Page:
Along with Morris, she counts Mahatma Gandhi’s focus on the “handmade” as a key influence, not only for its political defiance of colonial production but also for its promotion of indigenous crafts. Didi’s growing understanding of Indian aesthetics avidly made use of these learnings, and when in the late 1970s she shifted to the Himalayas from Bombay, she consciously chose to settle in the famous art colony in Andretta (not far from her current home in Sidhbari) that played host to a variety of crafts including world-famous pottery and vernacular structures. The Gandhian ideal of peace was translated in Didi’s edifices as an element of “quietness”. As she wrote in a note for the photographic retrospective of her works by Joginder Singh, “I try to create something that is as quiet as possible. What works should just look natural, as meant to be.”

Attuned to sustainability, Didi defended her use of bamboo and pine over the stately, long-lived, slow growing and ecologically valuable cedrus deodara. Pine and bamboo frequently merge in Didi’s designs. Just before our meeting, I had spent a couple of hours at Sambhaavnaa Institute where I saw the two materials elegantly support the adobe constructions cascading down the hillside. Didi described Sambhaavnaa as an architectural experiment in “social idealism,” through which she wanted to establish that one could utilise age-old building traditions to generate something contemporary and mood-defining.

Defiled aesthetic

“Our post-Independence cities are so ugly,” lamented Didi towards the end of our conversation, pointing to how the modern globalised architectural movement in India had ushered in a disconnect between Indian traditions, Gandhian ideals, vernacular building practices and the realities of different regional geographies, with everything being built in cement and globalised similitude. Didi decried the predominance of cement, noting that cement factories and the baking of bricks are major sources of pollution.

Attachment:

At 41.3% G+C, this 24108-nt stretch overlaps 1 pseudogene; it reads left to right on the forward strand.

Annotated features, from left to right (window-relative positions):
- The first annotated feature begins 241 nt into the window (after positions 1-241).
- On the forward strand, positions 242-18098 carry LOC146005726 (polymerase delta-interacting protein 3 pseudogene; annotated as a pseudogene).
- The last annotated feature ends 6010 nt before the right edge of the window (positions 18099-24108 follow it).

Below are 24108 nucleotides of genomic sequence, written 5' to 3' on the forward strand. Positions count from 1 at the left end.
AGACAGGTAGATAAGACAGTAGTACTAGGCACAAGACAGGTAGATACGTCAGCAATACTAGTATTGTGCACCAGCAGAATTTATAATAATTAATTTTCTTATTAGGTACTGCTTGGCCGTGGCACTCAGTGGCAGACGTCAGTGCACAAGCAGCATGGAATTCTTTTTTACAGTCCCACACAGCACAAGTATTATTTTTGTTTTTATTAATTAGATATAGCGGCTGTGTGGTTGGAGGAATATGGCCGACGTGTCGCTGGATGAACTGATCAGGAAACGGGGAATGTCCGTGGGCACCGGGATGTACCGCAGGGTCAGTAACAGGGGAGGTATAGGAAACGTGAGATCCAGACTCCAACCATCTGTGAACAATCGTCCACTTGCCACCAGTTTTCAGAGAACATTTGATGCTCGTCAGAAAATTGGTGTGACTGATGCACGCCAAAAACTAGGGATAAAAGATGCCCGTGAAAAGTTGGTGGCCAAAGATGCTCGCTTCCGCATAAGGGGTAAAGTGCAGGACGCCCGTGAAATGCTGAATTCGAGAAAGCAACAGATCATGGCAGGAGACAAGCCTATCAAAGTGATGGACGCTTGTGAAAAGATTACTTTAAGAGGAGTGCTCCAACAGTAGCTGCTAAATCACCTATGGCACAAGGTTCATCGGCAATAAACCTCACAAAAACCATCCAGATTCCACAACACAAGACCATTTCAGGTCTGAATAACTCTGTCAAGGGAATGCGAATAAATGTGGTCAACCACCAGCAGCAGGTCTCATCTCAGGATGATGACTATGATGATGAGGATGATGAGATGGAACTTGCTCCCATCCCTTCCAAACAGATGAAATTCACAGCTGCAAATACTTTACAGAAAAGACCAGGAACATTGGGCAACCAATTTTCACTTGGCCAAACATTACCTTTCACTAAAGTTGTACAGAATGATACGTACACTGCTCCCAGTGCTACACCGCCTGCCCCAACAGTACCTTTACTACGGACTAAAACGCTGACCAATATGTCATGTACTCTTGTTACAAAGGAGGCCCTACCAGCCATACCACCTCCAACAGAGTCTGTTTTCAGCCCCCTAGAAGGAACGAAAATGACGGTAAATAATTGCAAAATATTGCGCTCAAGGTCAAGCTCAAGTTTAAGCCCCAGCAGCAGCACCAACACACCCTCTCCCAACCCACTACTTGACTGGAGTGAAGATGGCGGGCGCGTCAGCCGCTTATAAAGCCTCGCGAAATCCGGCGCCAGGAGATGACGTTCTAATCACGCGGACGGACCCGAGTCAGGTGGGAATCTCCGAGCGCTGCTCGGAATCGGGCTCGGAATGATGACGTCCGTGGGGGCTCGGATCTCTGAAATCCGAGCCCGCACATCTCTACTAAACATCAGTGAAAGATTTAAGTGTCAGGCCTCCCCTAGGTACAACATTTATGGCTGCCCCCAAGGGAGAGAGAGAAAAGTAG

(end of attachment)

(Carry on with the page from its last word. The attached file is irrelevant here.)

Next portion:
The defiling of the vernacular aesthetic, said Didi, also equally characterises the pedagogy of architecture in India. “Our architecture colleges are only interested in churning out draughtsmen, just as schools are only interested in making babus .” There are hardly any thoughtful practitioners anymore.

Everyday magic

I looked at the kitchen-cum-living area where we were seated – a fine study in detail of everyday things, from pots and pans to books, rugs and bric-a-brac. “Atmosphere is created through details,” said Didi. “When you focus on the small, the good, large things effortlessly follow.”

As we wound up our long discussion, I congratulated her on the 2018 Nari Shakti Puraskar that was presented to her late last year — the nation’s highest civilian award recognising women’s work. At 90, Didi spends long hours insuring her legacy through writing and training young architects. Like her buildings, she remains deeply rooted to the hills and bound to the earth.

The writer has recently held research fellowships at LMU and Yale as a global and art historian, respectively.

This article was updated on July 08 to reflect some new information.